Day 452 [Dec. 28/09] -- Counting down

Position (1000 JST)
53°10'S, 70°55'W -- Punta Arenas

Today's Report

Saito-san called this morning by Iridium to report that last-minute repairs continue to go smoothly.

An electrician from a neighboring boat was able to determine a faulty cable was the reason the fuel transfer pump had stopped working. The pump is required for moving diesel fuel between the three tanks being used. After the cable was replaced the pump was back operating well, Saito-san reported.

Saito-san was clearly enthused about his apparently imminent departure, and said he expects to leave as early as this Tuesday, following the official nod from the Coast Guard.

ClearPoint this morning showed the weather on the Strait of Magellan to be mild, with moderate winds out of the NW.

We will start posting weather reports tomorrow.

Meanwhile, here's a nice update /summary published today by Asia, on "Never-Say-Die" Minoru Saito.

Hmmm... Never Say Die = NSD = Nicole Shuten-Dohji... not bad!

Day 451 [Dec. 27/09] -- Nearing Punta Arenas departure No. 2

Position (1000 JST)
53°10'S, 70°55'W -- Punta Arenas

Today's Report

Preparations for Saito-san's second departure from Chile are now at a point where it it looks like he'll be able to leave soon. There has been much activity at the boat, with a number of tasks that have been occupying Saito-san's attention and that of his small but dedicated support team in Punta Arenas, the world's southern-most city.

We continue to owe much thanks toward the Punta Arenas team, composed of volunteer supporters Hitoshi Hanaoke, Rose Bliss and her husband Pablo Pineida, and Gonzalo Stewart. Without their strong interest and friendship the challenges facing Saito-san the past 8 months as he over-wintered and attended to repairs in Punta Arenas would have been far more difficult.

Over the past several weeks, the mechanic and electrician employed by Hanaoka-san's fishing company have carried out a number of engine-room repairs and maintenance procedures, and a second electrician was able to repair the faulty Charge Master voltage regulator and spare Iridium phone. A welder, at Pablo's instructions, appears to have done a first-class job repairing the cracked staysail furler.

Here is a summary of the repair and maintenance items as Saito-san readies to resume the circumnavigation.
  • New genoa made and delivered from Auckland
  • Repaired staysail furler
  • Repaired engine
  • Repaired aux. generator
  • Cleaned and flushed fuel supply
  • Repaired Charge Master voltage regulator
  • Repaired & adjusted radar
  • Patched old genoa for use as a spare
  • Recertified life raft
  • Added 3,500 liters of diesel fuel (stern, starboard and port mid-ships tanks full, with the smaller foretank no longer to be used due to fouling)
  • New ships batteries
  • Spare Iridium phone repaired
  • Single sideband radio restored / confirmed to be operating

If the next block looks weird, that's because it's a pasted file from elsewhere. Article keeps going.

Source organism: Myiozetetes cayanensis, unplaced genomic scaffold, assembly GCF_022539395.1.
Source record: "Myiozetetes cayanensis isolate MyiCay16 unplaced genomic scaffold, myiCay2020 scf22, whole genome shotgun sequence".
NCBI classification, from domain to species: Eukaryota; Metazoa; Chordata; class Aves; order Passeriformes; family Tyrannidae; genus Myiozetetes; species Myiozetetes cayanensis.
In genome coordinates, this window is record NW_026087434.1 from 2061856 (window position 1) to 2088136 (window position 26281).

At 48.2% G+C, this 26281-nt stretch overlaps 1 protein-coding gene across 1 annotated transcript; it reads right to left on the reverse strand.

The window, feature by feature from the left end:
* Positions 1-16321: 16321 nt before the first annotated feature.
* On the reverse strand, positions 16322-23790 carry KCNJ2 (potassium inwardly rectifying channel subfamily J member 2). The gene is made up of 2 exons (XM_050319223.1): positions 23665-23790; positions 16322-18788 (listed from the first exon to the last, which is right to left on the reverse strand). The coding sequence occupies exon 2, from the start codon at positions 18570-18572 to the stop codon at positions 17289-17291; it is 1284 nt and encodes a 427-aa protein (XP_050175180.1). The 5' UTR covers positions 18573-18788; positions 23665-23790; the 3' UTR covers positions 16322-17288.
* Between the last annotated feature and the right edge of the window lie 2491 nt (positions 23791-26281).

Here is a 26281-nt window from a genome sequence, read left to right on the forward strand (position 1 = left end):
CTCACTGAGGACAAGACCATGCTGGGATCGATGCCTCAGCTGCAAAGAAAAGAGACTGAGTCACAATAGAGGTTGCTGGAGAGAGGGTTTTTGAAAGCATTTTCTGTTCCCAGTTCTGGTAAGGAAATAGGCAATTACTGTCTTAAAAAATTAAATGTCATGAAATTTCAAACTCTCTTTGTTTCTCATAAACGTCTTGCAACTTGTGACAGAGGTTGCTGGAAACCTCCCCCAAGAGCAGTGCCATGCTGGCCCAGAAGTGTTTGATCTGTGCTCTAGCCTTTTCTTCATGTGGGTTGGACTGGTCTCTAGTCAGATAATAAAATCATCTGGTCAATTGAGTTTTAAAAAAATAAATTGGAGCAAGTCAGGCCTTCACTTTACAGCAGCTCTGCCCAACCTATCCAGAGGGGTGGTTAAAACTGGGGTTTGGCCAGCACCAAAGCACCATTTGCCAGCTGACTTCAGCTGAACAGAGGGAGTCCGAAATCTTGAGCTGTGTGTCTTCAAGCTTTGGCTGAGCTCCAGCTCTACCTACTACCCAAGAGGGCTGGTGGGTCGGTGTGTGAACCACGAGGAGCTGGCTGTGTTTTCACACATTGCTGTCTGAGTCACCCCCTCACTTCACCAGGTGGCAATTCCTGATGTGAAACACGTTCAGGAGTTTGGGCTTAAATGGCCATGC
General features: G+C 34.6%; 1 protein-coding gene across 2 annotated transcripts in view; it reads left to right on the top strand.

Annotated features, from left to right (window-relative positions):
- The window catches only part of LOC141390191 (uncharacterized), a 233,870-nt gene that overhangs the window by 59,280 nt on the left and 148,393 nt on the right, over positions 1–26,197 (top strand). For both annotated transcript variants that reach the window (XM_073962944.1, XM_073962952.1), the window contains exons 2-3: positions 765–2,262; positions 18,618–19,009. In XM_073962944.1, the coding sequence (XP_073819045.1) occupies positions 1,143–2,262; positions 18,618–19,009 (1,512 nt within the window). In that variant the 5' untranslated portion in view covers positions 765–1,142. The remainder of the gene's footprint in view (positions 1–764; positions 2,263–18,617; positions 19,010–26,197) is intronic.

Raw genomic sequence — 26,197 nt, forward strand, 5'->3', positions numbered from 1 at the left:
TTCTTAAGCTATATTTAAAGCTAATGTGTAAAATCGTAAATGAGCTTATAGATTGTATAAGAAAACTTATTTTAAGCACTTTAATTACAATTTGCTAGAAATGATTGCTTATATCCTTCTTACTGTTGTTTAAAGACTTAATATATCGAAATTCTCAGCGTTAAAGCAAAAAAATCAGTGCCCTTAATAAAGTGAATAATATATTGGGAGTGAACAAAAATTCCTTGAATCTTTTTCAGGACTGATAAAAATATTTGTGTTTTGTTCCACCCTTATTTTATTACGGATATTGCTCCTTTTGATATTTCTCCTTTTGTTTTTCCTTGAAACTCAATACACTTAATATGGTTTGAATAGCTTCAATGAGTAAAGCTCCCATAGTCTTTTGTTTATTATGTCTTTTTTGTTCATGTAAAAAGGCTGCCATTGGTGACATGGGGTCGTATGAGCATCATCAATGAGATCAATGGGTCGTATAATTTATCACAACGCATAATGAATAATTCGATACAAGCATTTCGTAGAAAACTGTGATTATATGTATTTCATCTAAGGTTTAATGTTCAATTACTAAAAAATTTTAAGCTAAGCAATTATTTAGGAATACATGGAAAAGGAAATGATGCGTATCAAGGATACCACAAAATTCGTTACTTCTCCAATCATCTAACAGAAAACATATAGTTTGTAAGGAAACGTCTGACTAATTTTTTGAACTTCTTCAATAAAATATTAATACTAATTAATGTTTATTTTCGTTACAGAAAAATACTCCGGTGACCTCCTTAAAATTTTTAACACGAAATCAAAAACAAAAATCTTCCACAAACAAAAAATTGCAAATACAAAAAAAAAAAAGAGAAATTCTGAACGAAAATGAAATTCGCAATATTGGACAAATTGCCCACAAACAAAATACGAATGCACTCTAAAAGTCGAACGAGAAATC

Checks were carried out on the following items, with each passing inspection:
  • Steering yoke
  • Steering wheel
  • Steering system
  • Bearings on hydraulic coupler
  • EPIRBs (two)
  • Bilge pumps - automatic and manual (lifted up floorboards and checked holes for no blockage)
  • Battery fluid readings and volt readings good and clean (DC volts 14/24 ampere)
  • Purchased replacement digital camera
  • Purchased food
  • Purchased 1,000 liters of water
  • Extended liability insurance for the next year (in Tokyo)
  • Automatic beacon reports increased from two to four a day

    Saito Challenge 8 main sponsor Nicole BMW has been instrumental in all of this, through provision of emergency funds and assistance for several deliveries (sail, radar magnetron, Harken furler, etc.) handled by the company's export/import expert, Mr. Ohno of Nicole Racing.  We gratefully acknowledge Nicole Group's president Nico Roehreke's continuing support through all of these major challenges.

    Saito-san and Gonzalo will go to the local Coast Guard office Monday to apply for permission to leave, and Saito-san hopes that the departure will be as soon as this coming Tuesday or Wednesday, depending on the speed of the Coast Guard inspection and approval, and the weather.

    Saito-san is making arrangements to be accompanied westward on the Strait of Magellan by a second vessel, for a passage expected to take about 30 hours, after which he will enter the Southern Pacific Ocean to restart the circumnavigation in the Southern Pacific Ocean. He will thus resume from the point of furthest progress before losing the use of his engine, staysail, and genoa on Nov. 1.

    He will not need to make a third Cape Horn passage, and after returning through the strait will be able to continue up the rugged western coast of Chile on the northward-flowing Humboldt Current.